This week the New Jersey Senate Labor Committee voted to release legislation that would make New Jersey the only state in the country to ban arbitration agreements in all employment contracts.
Much of the discussion on S121 focused on helping the victims of sexual harassment. And indeed, one element of the bill would specifically address non-disclosure agreements for discrimination or sexual harassment settlements. But the prohibition on waivers of “procedural rights” would apply to all employment contracts and would prohibit all prospective agreements to resolve any type of employment dispute through arbitration.
When disputes arise in the employment context, there are two possible tracks: it can be resolved through litigation in state or federal court, or it can be resolved through arbitration. The substantive remedies are the same, regardless of which mechanism is selected. But while proceeding in court will typically take years to resolve, with massive legal fees, arbitration is cheaper, faster, and more efficient. And money not spent on the legal fees associated with exhaustive court proceedings and discovery is instead available for employee compensation and business development.
But by reducing legal fees and precluding class actions, arbitration also presents a challenge to the business model of the plaintiffs’ bar. And as a result, we have seen an intensive anti-arbitration public relations campaign, coupled with efforts to undermine arbitration in state courts and legislatures.
Hostility to arbitration from those who benefit from the litigation business model is nothing new. Which is why federal law since 1925 has defended arbitration as a favored means of dispute resolution and expressly preempted efforts to undermine the enforceability of arbitration agreements. The Federal Arbitration Act mandates the enforceability of arbitration agreements, providing that they are “valid, irrevocable, and enforceable, save upon such grounds as exist at law or in equity for the revocation of any contract.”
S121 would attempt to circumvent that preemption, essentially by defining state contracts to preclude arbitration agreements. But when a state law prohibits outright the arbitration of a particular type of claim, the analysis is straightforward: the conflicting rule is displaced by the FAA. And the result is the same when state law prohibits essential attributes of arbitration.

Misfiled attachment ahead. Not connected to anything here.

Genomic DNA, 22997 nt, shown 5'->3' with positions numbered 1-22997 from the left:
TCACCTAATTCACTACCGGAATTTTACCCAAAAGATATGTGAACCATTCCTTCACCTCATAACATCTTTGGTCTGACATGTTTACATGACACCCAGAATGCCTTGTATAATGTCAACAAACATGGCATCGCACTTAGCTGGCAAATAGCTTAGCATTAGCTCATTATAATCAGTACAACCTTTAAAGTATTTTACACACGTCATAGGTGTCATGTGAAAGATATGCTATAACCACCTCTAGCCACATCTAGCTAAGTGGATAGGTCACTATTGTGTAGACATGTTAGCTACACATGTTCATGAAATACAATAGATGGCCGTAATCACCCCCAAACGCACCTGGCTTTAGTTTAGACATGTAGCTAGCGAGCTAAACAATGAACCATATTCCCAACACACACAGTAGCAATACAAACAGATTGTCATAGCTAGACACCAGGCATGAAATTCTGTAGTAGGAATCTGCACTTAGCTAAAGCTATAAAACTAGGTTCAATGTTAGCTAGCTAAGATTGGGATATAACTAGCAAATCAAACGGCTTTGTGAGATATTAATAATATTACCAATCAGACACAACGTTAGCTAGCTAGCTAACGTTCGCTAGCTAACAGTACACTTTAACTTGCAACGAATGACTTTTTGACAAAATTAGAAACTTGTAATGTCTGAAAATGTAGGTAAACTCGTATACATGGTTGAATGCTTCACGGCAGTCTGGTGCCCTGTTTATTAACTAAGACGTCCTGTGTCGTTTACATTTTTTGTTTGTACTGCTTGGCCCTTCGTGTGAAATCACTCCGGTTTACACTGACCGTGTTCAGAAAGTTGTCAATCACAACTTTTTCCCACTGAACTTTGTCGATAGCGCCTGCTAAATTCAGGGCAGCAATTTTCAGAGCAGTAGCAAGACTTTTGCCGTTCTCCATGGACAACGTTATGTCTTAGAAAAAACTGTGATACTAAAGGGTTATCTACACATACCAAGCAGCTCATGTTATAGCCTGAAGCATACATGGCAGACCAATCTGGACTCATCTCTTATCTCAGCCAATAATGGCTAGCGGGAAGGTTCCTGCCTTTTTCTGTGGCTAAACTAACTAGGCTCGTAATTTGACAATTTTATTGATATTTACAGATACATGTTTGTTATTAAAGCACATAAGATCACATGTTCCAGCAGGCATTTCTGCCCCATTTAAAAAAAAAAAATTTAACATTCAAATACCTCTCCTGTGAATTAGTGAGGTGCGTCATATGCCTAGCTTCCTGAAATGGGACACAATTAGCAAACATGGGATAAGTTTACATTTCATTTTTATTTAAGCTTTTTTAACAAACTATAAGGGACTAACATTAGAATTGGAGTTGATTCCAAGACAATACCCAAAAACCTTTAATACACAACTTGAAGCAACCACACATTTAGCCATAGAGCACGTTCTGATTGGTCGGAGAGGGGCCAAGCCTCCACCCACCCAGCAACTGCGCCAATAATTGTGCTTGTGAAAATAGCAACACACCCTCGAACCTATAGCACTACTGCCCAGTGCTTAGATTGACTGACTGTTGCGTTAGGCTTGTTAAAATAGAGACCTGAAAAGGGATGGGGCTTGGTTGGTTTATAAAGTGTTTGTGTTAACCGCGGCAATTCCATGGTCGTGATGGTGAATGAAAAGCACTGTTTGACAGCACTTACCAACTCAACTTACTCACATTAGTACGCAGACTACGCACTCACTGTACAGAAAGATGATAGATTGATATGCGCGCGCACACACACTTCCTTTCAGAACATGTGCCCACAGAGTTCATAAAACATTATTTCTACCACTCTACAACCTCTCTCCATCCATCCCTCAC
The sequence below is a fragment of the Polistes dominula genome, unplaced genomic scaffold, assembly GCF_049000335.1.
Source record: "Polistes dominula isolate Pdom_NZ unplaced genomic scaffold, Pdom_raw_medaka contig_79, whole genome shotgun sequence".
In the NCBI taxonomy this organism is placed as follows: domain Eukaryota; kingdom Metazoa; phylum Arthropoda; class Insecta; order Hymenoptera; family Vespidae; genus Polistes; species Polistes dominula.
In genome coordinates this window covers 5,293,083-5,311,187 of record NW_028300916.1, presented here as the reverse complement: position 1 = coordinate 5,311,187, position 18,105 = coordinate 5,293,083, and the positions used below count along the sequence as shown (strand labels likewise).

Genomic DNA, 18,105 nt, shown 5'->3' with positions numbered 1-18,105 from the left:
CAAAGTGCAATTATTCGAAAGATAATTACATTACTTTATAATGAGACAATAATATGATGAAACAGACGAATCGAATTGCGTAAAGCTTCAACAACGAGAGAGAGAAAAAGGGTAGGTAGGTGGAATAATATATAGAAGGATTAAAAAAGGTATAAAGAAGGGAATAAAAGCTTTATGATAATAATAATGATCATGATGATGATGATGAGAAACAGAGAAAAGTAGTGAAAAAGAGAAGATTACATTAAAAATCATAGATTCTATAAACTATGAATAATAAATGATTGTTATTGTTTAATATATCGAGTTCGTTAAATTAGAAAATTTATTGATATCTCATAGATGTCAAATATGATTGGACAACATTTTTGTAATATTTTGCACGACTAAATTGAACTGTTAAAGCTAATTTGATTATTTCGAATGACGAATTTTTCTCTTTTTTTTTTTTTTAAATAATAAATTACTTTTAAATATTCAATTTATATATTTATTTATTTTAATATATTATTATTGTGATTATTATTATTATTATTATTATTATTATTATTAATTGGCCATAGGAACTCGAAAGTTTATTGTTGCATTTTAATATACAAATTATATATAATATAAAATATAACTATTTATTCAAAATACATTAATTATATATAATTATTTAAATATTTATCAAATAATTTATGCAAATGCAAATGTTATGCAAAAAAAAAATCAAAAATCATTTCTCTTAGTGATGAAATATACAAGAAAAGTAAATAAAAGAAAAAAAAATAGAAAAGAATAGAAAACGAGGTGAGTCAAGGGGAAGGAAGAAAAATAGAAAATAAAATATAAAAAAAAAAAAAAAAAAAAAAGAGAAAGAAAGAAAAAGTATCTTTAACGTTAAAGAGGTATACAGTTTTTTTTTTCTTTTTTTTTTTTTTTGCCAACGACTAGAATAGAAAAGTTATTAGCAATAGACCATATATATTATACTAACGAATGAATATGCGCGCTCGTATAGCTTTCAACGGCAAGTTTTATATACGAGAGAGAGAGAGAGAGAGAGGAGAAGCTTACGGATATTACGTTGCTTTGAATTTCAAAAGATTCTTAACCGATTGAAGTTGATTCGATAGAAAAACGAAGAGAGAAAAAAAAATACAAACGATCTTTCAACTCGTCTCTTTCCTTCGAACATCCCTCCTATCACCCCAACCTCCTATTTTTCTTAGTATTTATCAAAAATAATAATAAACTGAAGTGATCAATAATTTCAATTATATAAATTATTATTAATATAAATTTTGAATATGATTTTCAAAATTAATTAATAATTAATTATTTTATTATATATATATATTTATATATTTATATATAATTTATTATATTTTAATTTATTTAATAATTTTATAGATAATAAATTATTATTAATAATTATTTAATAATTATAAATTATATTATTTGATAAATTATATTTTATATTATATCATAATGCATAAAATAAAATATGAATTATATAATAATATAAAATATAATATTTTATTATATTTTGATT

In its landmark decision of AT&T Mobility v. Concepcion, the U.S. Supreme Court cited several “obvious illustrations” of unenforceable state restrictions: agreements that fail to provide for judicially monitored discovery; that fail to abide by the Federal Rules of Evidence; or that waive a right to a jury trial. The Court explained that all such state restrictions would be invalid, as they would interfere with “fundamental attributes of arbitration” and would create a scheme “inconsistent with the FAA.”
S121 would attempt to impose all of these “obvious illustrations” of invalid state restrictions on all New Jersey employment contracts.
These state restrictions are preempted even when not limited to arbitration agreements. As Justice Kagan recently wrote for a 7-1 majority in Kindred Nursing Centers v. Clark, the FAA not only preempts state efforts to directly bar arbitration, it “also displaces any rule that covertly accomplishes the same objective by disfavoring contracts that (oh so coincidentally) have the defining features of arbitration agreements.”
As a practical matter, a prohibition on arbitration agreements does not benefit the average employee. Arbitration is a faster, more cost-effective way of resolving disputes, and the lower transaction costs inure to the benefit of all employees. Litigation costs, by contrast, function as a transfer of wealth from lower and middle-class employees, to more highly-compensated attorneys.
The New Jersey legislature’s attempt to interfere with the contractual protections afforded by the Federal Arbitration Act will result in protracted litigation, culminating in the legislation eventually being invalidated in federal court. And in the interim, it would impose massive litigation costs on employers and employees alike.